In the universe, we may or may not be alone, but at least there seem to be plenty of planets. Over the last decade, extra-solar planet-finding has become a growth industry, with some 100 already identified by their effect on the motion of their central star (see Far Out Planets). The pull of the planet’s gravity makes the star wobble back and forth as the planet orbits, and the more massive the planet, the larger and more easily detected is the wobble. Consequently, the extrasolar planets that astronomers can find tend to be large, some with more than four times the mass of Jupiter.
When did the first planets form? Astronomers had predicted that planet formation would occur only in a solar system with heavy elements. Since the early universe was almost entirely hydrogen and helium, planet formation was expected only after supernova explosions had seeded the universe with the heavier elements. To test this idea, the Hubble Space Telescope looked for large, close-in planets, known as “hot Jupiters,” in the globular cluster 47 Tucanae, a densely-packed region in our galaxy containing some of the oldest stars in the universe (see image). Rather than observing a star’s wobble, the Hubble scanned many stars repeatedly, looking for a reduction in brightness due to a planet passing in front of the star (making a “transit”). The Hubble found nothing, which supported the existing theory of planet formation, but a different investigation would eventually yield surprising results.
The Hubble Space Telescope, which searched for planets in the globular cluster 47 Tucanae
(image courtesy of NASA).
In 1999, astronomers searched for extrasolar planets with the Hubble Space Telescope by looking for planetary "shadows" passing in front of stars. No large, Jupiter-like planets were detected at that time in this globular cluster of 35,000 stars. Image courtesy of Hubble Space Telescope (STScI and NASA).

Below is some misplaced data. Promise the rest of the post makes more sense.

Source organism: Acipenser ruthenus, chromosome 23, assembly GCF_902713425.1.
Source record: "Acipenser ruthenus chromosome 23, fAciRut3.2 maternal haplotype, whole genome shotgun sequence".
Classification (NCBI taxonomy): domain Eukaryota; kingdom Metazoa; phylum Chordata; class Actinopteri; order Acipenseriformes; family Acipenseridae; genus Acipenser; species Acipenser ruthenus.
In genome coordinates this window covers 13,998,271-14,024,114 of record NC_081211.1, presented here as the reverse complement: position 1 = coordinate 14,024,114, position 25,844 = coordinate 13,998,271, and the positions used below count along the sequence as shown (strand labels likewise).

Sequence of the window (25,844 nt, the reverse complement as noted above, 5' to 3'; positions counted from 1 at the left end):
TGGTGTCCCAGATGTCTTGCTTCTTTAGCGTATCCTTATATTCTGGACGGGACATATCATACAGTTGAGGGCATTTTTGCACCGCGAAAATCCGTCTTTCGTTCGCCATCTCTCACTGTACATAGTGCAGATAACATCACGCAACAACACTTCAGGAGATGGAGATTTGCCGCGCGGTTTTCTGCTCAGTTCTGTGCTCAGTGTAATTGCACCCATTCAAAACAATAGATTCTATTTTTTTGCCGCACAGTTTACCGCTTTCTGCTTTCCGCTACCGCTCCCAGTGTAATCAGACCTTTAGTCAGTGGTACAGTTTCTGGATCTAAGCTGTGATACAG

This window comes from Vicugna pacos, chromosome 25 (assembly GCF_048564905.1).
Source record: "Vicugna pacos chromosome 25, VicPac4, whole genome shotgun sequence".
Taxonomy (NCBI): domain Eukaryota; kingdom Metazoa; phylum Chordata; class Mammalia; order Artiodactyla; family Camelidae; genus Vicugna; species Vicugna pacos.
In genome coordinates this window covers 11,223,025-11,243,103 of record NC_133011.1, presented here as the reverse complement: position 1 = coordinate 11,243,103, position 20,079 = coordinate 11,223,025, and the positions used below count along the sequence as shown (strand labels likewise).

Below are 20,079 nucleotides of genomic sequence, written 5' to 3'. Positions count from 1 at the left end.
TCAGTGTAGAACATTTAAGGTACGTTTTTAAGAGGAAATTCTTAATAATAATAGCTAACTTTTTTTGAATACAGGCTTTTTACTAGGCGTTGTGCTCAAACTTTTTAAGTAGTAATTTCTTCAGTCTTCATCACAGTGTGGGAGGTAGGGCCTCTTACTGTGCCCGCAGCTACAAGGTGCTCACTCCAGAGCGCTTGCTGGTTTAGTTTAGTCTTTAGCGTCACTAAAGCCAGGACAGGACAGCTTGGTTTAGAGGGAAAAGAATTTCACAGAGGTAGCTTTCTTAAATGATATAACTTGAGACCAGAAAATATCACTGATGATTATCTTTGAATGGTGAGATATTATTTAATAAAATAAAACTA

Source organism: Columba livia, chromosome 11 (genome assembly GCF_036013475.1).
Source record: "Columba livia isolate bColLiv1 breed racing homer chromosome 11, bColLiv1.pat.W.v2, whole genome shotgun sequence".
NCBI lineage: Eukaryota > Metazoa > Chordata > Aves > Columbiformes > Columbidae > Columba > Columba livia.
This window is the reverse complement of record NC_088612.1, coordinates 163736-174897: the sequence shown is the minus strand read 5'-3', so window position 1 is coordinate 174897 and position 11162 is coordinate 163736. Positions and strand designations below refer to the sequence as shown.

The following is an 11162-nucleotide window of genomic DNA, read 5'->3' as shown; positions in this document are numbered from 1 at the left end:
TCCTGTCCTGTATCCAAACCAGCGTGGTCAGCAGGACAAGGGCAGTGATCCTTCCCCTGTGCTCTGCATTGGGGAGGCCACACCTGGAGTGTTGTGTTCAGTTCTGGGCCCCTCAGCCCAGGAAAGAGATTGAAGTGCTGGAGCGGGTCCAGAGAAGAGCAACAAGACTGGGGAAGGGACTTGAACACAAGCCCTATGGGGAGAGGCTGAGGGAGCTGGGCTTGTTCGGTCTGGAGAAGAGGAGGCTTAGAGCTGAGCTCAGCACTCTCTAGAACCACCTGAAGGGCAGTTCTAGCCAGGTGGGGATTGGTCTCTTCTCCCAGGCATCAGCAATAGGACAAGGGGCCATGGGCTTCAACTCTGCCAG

In a study begun in 1988, astronomers had been timing the radio pulses from a pulsar, a collapsed supernova remnant (see Black Holes). The pulsar is located in our galaxy in a globular cluster, M4 (see image), which formed about 13 billion years ago. Precise timing of its pulses showed that the pulsar is wobbling, and that the companion is a white dwarf, a collapsed star about the size of Earth. Further study revealed a second companion, with less mass—either a small star or a planet.
The globular cluster M4, consisting of about 100,000 stars, which formed within the first billion years of the Big Bang; the green rectangle shows the location of the newly-discovered planetary system. (image courtesy of NOAO/AURA/NSF)
Hubble space telescope image of the white dwarf (indicated by the arrow), one of the two stellar remnants in the ancient planetary system in the globular cluster M4 (image courtesy of NASA/H Richter UBC).
Then a new team of investigators analyzed detailed images of this system taken by the Hubble Space Telescope in the 1990s. The Hubble cameras are so sensitive that they could detect this white dwarf, even though its brightness is about the equivalent of a 100 watt light bulb seen at the distance from Earth to the moon. Astronomers identified the white dwarf (see image), studied its spectrum, and deduced its mass. The result was that the second companion turned out to have a mass of 2.5 times Jupiter’s, so small that it had to be a planet, not a star.
This exotic system has a Jupiter-like planet in orbit around a pair of stellar remnants. The planet is several billion miles from these dead stars, about the distance of Uranus from the sun, and takes about a century to make one revolution. The artist’s conception shows the two central stars as seen from the vicinity of the planet.
Could this planet have supported life so early in the history of the universe? Probably not, because as a first-generation planet, it was composed of mostly hydrogen and helium and lacked carbon, nitrogen, sulfur, oxygen, and various other essential elements, at least for life as we know it. Also, this gas giant had no solid surface to provide an environment for large, advanced life forms like those on Earth.
Even so, the discovery of this new planet is exciting, because it shows that planets did indeed form early in the history of the universe. Now the planet-finders can investigate more stars in globular clusters for additional first-generation planets.
Artist’s conception of the Jupiter-like planet in orbit around a pulsar and a white dwarf in the globular cluster M4 (image courtesy of NASA).
Hubble Space Telescope
Two views of the globular cluster 74 Tucanae, one from a ground-based telescope and one from the Hubble. (image courtesy of NASA/H Richter UBC)